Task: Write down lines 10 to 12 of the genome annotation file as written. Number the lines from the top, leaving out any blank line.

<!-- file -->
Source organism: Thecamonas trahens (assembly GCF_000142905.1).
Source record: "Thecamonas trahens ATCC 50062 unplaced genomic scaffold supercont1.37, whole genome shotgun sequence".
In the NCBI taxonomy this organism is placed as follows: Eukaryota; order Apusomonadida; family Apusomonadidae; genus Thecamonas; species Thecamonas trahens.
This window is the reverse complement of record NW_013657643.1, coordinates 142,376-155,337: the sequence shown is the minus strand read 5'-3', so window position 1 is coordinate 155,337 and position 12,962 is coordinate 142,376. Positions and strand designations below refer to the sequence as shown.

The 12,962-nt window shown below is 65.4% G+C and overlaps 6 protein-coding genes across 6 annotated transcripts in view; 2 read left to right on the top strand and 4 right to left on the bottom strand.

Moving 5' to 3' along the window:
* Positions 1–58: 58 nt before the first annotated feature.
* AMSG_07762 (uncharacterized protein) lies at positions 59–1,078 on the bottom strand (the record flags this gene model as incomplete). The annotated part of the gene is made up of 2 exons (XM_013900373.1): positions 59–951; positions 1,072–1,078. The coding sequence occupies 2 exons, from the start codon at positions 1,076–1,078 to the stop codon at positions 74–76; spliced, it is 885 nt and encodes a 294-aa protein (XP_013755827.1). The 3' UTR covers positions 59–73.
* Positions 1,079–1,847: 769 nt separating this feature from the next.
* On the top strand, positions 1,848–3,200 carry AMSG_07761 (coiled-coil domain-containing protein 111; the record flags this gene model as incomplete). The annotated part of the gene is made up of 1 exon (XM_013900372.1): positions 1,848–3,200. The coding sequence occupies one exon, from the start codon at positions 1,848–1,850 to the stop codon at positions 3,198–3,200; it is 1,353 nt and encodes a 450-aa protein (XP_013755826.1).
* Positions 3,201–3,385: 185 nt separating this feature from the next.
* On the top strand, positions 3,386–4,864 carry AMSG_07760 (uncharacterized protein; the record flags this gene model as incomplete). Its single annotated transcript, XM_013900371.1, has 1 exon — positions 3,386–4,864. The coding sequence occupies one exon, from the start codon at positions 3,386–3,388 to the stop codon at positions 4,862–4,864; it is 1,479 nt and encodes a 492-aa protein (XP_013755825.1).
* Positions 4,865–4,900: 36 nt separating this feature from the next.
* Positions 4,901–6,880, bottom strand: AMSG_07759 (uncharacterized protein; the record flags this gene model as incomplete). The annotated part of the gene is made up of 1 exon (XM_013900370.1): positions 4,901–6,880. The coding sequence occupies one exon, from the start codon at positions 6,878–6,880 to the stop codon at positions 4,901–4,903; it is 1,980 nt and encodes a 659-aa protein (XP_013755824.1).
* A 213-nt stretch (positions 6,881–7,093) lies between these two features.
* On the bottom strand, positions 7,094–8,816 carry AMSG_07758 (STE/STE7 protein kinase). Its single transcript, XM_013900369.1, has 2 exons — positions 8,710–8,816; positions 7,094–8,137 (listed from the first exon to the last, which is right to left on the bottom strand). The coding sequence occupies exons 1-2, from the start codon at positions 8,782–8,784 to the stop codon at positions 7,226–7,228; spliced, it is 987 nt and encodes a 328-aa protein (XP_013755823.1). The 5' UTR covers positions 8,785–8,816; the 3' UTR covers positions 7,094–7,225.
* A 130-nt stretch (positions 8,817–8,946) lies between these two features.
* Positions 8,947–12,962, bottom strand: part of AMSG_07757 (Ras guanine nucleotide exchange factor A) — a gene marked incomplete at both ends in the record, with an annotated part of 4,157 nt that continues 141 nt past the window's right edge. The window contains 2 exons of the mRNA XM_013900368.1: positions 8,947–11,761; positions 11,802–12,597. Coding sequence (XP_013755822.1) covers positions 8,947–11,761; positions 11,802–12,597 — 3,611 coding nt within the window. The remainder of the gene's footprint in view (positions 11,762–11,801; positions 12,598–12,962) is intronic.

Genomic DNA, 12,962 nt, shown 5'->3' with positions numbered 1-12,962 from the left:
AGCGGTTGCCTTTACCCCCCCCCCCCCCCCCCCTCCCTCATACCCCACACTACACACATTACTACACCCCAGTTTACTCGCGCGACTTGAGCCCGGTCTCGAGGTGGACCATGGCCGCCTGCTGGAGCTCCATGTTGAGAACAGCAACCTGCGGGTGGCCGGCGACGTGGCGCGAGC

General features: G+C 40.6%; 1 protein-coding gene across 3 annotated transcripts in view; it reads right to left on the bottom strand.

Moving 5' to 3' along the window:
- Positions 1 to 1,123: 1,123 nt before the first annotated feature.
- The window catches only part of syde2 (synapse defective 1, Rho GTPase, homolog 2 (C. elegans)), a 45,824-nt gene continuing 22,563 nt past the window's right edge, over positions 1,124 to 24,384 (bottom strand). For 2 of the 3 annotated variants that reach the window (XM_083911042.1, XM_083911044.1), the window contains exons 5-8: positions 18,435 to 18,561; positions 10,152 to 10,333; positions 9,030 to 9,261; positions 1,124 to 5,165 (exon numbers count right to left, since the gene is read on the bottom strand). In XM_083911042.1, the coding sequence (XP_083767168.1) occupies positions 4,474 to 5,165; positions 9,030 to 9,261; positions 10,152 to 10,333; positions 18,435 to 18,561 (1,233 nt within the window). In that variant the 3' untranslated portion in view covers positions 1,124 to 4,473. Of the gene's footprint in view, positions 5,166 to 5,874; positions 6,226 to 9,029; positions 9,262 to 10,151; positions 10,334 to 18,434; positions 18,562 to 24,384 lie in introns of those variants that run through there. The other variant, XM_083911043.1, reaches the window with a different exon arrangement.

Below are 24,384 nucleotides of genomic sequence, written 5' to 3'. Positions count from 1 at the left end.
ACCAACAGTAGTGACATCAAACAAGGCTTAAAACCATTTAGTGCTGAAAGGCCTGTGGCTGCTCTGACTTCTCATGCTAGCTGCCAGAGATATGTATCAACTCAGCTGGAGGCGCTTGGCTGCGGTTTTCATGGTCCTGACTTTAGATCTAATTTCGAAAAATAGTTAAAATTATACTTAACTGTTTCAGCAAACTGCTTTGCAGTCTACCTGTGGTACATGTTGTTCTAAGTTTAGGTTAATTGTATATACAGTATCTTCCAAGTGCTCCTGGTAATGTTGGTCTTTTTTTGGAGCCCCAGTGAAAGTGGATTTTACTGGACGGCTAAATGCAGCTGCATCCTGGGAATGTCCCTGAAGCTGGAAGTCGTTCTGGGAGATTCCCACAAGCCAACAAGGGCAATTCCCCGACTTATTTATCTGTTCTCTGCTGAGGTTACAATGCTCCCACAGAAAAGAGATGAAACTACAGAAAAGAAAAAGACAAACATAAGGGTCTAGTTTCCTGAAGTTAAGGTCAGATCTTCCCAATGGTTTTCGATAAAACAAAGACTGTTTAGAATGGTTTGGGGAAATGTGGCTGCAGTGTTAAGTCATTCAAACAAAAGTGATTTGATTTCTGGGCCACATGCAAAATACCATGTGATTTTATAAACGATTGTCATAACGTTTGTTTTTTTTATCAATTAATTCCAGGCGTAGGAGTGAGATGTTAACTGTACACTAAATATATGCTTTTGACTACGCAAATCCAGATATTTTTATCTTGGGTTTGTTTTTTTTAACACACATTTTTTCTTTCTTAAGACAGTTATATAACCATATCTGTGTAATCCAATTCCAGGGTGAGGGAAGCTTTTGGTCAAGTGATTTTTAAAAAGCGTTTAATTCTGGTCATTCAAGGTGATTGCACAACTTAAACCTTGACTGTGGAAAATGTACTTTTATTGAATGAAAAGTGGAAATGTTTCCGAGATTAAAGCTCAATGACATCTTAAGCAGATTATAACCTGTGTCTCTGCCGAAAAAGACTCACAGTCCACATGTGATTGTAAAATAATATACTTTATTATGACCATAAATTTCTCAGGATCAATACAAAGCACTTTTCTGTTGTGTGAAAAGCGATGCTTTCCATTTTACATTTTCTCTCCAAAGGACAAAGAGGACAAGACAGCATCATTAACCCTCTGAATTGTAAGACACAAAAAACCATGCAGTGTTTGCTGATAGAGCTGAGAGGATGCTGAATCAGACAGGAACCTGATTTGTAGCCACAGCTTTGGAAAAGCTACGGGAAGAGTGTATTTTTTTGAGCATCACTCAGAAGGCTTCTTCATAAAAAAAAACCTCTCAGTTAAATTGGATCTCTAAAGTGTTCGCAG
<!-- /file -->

* On the top strand, positions 1,848–3,200 carry AMSG_07761 (coiled-coil domain-containing protein 111; the record flags this gene model as incomplete). The annotated part of the gene is made up of 1 exon (XM_013900372.1): positions 1,848–3,200. The coding sequence occupies one exon, from the start codon at positions 1,848–1,850 to the stop codon at positions 3,198–3,200; it is 1,353 nt and encodes a 450-aa protein (XP_013755826.1).
* Positions 3,201–3,385: 185 nt separating this feature from the next.
* On the top strand, positions 3,386–4,864 carry AMSG_07760 (uncharacterized protein; the record flags this gene model as incomplete). Its single annotated transcript, XM_013900371.1, has 1 exon — positions 3,386–4,864. The coding sequence occupies one exon, from the start codon at positions 3,386–3,388 to the stop codon at positions 4,862–4,864; it is 1,479 nt and encodes a 492-aa protein (XP_013755825.1).